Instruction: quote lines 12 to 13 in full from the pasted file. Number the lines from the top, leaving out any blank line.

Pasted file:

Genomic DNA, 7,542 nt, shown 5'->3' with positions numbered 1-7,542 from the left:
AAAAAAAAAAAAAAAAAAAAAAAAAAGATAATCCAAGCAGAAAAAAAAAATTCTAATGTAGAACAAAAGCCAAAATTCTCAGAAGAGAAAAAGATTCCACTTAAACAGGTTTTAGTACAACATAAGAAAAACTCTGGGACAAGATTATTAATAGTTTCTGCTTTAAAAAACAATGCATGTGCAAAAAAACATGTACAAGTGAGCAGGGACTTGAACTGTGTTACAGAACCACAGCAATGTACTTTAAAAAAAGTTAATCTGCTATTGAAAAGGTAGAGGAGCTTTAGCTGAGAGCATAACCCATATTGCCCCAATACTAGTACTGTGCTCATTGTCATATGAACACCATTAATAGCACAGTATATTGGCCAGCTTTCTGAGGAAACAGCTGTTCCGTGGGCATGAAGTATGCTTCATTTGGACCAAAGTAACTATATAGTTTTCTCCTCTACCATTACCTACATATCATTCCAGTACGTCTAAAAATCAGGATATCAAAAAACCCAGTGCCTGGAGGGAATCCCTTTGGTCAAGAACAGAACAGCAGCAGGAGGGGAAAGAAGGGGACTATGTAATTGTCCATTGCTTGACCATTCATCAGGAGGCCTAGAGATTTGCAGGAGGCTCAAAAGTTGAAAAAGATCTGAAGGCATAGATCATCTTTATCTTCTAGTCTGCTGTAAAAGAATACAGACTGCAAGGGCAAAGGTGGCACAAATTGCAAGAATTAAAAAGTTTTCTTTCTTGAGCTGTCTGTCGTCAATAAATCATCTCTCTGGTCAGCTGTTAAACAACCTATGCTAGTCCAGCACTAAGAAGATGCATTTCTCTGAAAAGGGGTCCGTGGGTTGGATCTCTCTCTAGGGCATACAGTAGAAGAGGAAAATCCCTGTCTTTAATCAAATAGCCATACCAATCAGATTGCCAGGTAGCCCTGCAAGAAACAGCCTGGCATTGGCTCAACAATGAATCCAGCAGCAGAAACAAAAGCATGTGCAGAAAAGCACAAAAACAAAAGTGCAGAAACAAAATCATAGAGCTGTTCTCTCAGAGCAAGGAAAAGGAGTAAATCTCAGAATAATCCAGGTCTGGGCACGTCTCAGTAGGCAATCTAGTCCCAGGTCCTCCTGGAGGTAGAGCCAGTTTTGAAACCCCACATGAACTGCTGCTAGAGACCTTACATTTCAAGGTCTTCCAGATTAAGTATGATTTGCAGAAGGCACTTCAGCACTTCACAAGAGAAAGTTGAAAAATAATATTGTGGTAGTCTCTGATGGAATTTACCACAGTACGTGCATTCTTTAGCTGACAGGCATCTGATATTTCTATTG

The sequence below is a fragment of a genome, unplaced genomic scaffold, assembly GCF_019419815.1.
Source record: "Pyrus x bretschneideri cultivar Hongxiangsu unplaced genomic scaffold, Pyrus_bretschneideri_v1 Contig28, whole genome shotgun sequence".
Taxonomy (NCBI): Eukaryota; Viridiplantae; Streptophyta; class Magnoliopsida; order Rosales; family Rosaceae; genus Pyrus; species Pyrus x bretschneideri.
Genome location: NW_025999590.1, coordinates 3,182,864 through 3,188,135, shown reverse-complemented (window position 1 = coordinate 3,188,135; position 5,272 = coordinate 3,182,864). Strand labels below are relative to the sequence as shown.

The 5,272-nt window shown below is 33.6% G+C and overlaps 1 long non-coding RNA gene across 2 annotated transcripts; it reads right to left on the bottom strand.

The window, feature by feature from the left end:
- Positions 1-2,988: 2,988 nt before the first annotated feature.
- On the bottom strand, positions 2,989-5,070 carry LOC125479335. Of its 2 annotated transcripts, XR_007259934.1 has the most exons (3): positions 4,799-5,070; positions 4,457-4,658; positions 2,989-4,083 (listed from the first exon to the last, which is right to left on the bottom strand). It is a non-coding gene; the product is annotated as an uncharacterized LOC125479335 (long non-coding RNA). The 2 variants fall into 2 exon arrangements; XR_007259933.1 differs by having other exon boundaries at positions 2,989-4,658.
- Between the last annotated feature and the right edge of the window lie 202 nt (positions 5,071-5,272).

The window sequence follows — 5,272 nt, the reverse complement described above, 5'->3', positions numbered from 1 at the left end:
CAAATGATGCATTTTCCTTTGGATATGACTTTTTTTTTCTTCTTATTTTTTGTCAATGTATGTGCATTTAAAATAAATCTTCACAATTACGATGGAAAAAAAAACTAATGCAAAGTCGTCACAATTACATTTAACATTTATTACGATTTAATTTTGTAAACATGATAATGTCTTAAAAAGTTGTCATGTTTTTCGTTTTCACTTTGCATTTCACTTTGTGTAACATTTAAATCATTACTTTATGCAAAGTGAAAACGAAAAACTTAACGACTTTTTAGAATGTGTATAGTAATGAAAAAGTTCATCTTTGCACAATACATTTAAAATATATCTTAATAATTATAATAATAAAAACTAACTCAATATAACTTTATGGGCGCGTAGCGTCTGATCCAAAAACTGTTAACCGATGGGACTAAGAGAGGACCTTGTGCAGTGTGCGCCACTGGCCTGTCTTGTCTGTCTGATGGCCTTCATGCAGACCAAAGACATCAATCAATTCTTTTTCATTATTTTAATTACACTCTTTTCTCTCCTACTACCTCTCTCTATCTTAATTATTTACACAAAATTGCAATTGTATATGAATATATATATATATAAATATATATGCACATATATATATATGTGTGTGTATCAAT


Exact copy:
The window sequence follows — 5,272 nt, the reverse complement described above, 5'->3', positions numbered from 1 at the left end:
CAAATGATGCATTTTCCTTTGGATATGACTTTTTTTTTCTTCTTATTTTTTGTCAATGTATGTGCATTTAAAATAAATCTTCACAATTACGATGGAAAAAAAAACTAATGCAAAGTCGTCACAATTACATTTAACATTTATTACGATTTAATTTTGTAAACATGATAATGTCTTAAAAAGTTGTCATGTTTTTCGTTTTCACTTTGCATTTCACTTTGTGTAACATTTAAATCATTACTTTATGCAAAGTGAAAACGAAAAACTTAACGACTTTTTAGAATGTGTATAGTAATGAAAAAGTTCATCTTTGCACAATACATTTAAAATATATCTTAATAATTATAATAATAAAAACTAACTCAATATAACTTTATGGGCGCGTAGCGTCTGATCCAAAAACTGTTAACCGATGGGACTAAGAGAGGACCTTGTGCAGTGTGCGCCACTGGCCTGTCTTGTCTGTCTGATGGCCTTCATGCAGACCAAAGACATCAATCAATTCTTTTTCATTATTTTAATTACACTCTTTTCTCTCCTACTACCTCTCTCTATCTTAATTATTTACACAAAATTGCAATTGTATATGAATATATATATATATAAATATATATGCACATATATATATATGTGTGTGTATCAAT